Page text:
Según la Organización Internacional del Trabajo estas son algunas soluciones:
1.- A sound financial system which focuses on productive investment, rather than fuelling housing bubbles or making profits out of financial operations. Implementing the EU recommendation on remuneration practices in the financial sector would help reduce irresponsible risk-taking and give a sense of fairness.
2.- Facilitating business creation and investment especially in sectors where significant growth potential lies – including support for internationalization of Spanish industry and services (exports are 25% of GDP, compared with an average of 40% in the EU), and the development of renewal energy.
3.- Combating school failure and upgrading skills in line with emerging economic activities.
4.- Avoiding a spiral of real wage cuts, which would further depress the economy and slow down structural transformation. In the past, real wages (deflated by output prices) grew less than productivity. So declining competitiveness was mainly due to the inefficient nature of the job growth and investment patterns prior to crisis, i.e. in low-productive sectors such as construction and real-estate.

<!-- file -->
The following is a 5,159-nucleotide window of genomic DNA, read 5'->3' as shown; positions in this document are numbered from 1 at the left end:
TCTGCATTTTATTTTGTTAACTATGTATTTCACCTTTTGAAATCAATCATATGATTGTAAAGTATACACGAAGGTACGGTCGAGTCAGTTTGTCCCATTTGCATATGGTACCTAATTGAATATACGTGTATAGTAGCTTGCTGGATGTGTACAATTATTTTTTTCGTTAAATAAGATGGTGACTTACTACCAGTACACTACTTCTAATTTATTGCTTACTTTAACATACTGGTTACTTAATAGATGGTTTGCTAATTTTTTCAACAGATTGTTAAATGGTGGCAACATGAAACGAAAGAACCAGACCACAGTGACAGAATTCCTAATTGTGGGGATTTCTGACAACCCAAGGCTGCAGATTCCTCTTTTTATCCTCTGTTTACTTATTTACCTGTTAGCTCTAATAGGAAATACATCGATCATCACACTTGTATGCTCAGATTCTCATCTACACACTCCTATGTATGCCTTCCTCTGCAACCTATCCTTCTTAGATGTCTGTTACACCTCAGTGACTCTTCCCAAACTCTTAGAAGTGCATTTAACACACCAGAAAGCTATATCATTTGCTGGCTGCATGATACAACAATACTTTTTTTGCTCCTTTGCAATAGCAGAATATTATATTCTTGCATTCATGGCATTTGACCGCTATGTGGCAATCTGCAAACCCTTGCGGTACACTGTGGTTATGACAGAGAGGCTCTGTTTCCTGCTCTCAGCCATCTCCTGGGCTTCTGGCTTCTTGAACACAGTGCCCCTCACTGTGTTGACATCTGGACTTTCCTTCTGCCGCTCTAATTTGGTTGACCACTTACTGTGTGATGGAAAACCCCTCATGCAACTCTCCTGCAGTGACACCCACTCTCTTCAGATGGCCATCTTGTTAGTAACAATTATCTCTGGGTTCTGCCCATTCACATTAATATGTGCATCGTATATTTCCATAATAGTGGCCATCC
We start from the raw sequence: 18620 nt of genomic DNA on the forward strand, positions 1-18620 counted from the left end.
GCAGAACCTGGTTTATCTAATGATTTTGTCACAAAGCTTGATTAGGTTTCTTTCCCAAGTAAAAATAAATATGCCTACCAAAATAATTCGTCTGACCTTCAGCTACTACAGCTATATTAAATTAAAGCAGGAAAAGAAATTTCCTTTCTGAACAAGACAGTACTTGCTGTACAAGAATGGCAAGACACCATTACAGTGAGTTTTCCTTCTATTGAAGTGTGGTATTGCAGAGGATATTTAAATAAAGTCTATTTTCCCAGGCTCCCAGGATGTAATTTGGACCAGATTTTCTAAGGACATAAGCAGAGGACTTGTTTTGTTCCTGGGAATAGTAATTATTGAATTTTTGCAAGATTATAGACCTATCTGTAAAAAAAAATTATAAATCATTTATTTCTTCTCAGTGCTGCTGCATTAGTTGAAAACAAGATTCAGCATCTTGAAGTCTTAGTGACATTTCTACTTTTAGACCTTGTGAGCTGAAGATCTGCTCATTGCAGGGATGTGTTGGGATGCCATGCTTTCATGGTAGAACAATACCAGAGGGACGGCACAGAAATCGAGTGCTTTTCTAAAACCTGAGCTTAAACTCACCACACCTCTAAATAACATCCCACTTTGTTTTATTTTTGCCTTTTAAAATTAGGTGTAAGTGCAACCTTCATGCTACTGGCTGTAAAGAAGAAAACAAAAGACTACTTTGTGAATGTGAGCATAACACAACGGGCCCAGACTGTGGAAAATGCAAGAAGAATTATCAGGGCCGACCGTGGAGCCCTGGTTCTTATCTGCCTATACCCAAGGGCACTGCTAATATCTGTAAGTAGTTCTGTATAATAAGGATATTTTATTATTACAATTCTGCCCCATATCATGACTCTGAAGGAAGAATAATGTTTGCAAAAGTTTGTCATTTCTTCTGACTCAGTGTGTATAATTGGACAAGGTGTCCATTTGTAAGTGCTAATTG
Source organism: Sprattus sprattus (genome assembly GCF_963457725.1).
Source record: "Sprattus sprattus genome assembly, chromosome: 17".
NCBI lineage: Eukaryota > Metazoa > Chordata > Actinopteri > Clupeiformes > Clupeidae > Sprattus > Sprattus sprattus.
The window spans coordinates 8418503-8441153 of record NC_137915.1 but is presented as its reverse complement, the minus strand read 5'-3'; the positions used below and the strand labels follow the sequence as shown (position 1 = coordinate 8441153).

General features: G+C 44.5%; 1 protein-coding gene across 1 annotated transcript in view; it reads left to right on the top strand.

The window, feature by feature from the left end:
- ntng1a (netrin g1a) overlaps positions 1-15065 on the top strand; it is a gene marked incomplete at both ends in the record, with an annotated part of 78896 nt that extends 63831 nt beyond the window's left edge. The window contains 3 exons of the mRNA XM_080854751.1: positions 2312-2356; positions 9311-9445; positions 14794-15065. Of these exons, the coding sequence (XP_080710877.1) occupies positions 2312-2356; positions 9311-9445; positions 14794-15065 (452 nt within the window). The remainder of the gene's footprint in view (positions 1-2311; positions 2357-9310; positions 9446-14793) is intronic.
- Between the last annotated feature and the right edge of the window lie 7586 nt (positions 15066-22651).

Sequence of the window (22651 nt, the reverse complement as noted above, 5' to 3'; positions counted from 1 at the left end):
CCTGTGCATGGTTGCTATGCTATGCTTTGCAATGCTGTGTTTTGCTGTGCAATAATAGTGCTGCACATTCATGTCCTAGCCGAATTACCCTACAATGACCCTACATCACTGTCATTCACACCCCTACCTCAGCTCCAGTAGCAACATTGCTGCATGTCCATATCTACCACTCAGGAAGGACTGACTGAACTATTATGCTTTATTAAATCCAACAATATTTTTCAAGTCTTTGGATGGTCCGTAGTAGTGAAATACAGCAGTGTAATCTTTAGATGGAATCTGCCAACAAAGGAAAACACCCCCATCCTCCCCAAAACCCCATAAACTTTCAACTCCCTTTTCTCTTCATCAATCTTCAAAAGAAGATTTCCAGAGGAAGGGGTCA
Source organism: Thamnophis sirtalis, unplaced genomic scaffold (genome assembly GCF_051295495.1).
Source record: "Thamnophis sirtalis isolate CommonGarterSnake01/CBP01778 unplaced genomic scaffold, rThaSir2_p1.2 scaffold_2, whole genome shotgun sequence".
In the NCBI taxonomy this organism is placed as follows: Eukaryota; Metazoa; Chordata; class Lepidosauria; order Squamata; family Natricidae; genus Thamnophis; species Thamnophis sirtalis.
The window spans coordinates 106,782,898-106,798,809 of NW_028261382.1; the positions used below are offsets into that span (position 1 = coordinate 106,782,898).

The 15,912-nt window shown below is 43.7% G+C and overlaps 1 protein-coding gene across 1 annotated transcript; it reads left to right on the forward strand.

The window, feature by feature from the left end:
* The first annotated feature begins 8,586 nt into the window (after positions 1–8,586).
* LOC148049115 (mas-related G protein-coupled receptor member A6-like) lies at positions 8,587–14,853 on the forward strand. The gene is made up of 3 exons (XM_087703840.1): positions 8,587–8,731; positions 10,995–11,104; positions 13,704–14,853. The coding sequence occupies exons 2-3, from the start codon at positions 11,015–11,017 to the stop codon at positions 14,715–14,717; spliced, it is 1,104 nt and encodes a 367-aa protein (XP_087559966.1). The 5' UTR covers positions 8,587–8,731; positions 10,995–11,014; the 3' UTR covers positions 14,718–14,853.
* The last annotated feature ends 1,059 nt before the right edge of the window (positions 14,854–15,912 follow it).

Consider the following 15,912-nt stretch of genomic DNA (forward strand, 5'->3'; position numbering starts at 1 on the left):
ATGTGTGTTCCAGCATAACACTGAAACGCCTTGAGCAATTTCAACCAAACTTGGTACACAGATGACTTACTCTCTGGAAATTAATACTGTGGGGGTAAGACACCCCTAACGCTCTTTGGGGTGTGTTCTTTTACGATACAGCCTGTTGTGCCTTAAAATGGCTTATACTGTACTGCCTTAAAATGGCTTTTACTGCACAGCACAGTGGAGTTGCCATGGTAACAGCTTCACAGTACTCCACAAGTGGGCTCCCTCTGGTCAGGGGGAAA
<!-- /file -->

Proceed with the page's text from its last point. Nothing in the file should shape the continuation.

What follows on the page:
5.- A plan of action so that “each young person who is not in school is offered some form of ‘activation guarantee’, i.e. the opportunity to work, train or engage in some form of activation measure”.
6.- Monitoring of recent reforms of collective bargaining would help assess their employment and income effects. This could be done through the creation of a special evaluation body with tripartite experts.
7.- Making employment programmes more effective and ensuring that public employment services (PES) are adequately resourced. Now, every PES staff member serves around 450 unemployed – compared to 100 in countries where PES are effective.
8.- Ensuring funding of the new individual saving accounts, which could contribute to boost the creation of more and better jobs, while facilitating mobility – key at times of structural transformation.
9.- Promoting social dialogue as a means to “increase coherence between economic, employment and social objectives”.